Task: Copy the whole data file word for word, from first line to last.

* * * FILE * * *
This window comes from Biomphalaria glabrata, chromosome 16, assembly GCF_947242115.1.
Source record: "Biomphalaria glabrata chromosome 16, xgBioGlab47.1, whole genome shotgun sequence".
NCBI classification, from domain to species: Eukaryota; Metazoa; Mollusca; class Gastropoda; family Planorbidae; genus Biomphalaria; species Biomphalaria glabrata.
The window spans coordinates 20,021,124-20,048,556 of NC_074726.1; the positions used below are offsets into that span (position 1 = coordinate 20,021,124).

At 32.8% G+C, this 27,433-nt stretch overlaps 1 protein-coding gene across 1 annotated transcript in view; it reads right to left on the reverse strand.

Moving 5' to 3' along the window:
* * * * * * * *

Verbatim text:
This window comes from Biomphalaria glabrata, chromosome 16, assembly GCF_947242115.1.
Source record: "Biomphalaria glabrata chromosome 16, xgBioGlab47.1, whole genome shotgun sequence".
NCBI classification, from domain to species: Eukaryota; Metazoa; Mollusca; class Gastropoda; family Planorbidae; genus Biomphalaria; species Biomphalaria glabrata.
The window spans coordinates 20,021,124-20,048,556 of NC_074726.1; the positions used below are offsets into that span (position 1 = coordinate 20,021,124).

At 32.8% G+C, this 27,433-nt stretch overlaps 1 protein-coding gene across 1 annotated transcript in view; it reads right to left on the reverse strand.

Moving 5' to 3' along the window: